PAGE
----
Welcome to Smallflower’s Ingredient Spotlight series! Here, we walk you through the benefits and characteristics of popular ingredients you’re probably seeing pop up in the products you shop for and use. Today our focus is on Charcoal.
What is Charcoal?
Charcoal is a rock-like substance produced by heating or burning wood and other similar substances. Usually it is processed at temperatures between 400 and 700 degrees Celsius. After it’s ignited, it’s transferred to an airless kiln where it burns out. This process removes water and other chemically volatile substances from the wood.
What is Activated Charcoal?
Activated charcoal is charcoal that’s specially produced for medicinal purposes. During the creation process, a special type of gas is introduced to the wood as it’s heated. This gas helps the charcoal develop “pores” or little spaces along the surface. These pores help the charcoal absorb and trap chemicals.
What is Charcoal Used For?
Charcoal is most commonly used for fuel — for transportation, cooking, or heating. You’re probably familiar with it thanks to a neighborhood cookout or backyard barbeque.
Medically, charcoal is widely used to treat poisoning. It works by a process known as “adsorption.” The charcoal attracts the poisonous molecules to itself and flushes it out of the system.
For hundreds of years, humans have also used charcoal to treat digestive woes. For example, in England in the 19th century, charcoal biscuits were sold as a remedy for stomach issues.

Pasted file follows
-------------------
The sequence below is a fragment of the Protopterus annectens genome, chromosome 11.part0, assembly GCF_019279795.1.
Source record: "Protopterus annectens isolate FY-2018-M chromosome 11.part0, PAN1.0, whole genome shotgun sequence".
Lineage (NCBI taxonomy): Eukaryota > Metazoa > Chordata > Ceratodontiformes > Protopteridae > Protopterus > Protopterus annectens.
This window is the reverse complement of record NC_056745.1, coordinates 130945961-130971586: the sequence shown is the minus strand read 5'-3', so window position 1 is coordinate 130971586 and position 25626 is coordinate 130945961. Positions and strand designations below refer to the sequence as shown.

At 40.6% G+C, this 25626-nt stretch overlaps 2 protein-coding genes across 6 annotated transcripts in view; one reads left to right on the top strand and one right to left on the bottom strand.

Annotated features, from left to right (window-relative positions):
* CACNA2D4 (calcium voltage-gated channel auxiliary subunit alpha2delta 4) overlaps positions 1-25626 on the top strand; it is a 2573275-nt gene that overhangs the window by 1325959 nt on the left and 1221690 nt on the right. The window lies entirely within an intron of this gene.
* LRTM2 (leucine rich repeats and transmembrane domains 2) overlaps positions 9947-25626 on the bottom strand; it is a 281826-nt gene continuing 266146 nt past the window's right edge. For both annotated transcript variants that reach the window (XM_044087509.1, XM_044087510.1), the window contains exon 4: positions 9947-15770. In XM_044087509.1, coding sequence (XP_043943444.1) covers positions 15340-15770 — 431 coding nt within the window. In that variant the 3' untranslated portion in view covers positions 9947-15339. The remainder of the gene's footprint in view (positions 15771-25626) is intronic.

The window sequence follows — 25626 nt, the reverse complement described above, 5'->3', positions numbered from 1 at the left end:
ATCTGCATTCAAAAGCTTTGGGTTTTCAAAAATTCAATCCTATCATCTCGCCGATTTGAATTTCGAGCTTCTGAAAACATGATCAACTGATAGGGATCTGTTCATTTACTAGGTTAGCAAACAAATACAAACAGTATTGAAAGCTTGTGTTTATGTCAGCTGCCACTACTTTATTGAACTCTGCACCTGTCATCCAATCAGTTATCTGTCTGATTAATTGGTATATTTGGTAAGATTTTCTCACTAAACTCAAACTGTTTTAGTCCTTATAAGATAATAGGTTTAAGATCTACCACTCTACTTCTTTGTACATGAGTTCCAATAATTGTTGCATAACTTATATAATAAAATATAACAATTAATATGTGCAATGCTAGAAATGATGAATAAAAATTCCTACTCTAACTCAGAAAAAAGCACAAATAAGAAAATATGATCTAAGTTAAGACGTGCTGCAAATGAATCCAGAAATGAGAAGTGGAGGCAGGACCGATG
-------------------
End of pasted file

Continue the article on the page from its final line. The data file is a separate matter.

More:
Charcoal is also popularly used in water purification and deodorization. Theoretically, all those little “pores” in the charcoal help it to grab onto contaminants (like stinky smells or impurities in water) and be gone with them.
There’s been a lot of buzz recently about activated charcoal in toothpastes. Enthusiasts claim that it’s a great, gentle whitener for teeth that are too sensitive for normal whitening formulas. However, there is no scientific proof that is the case.
What is Binchotan?
Binchotan is a charcoal made from ubame oak sourced from a specific region of Japan. It’s heated at a higher temperature and cooled faster than regular charcoal, which gives it a chalky appearance. Because of this, it’s sometimes called white charcoal.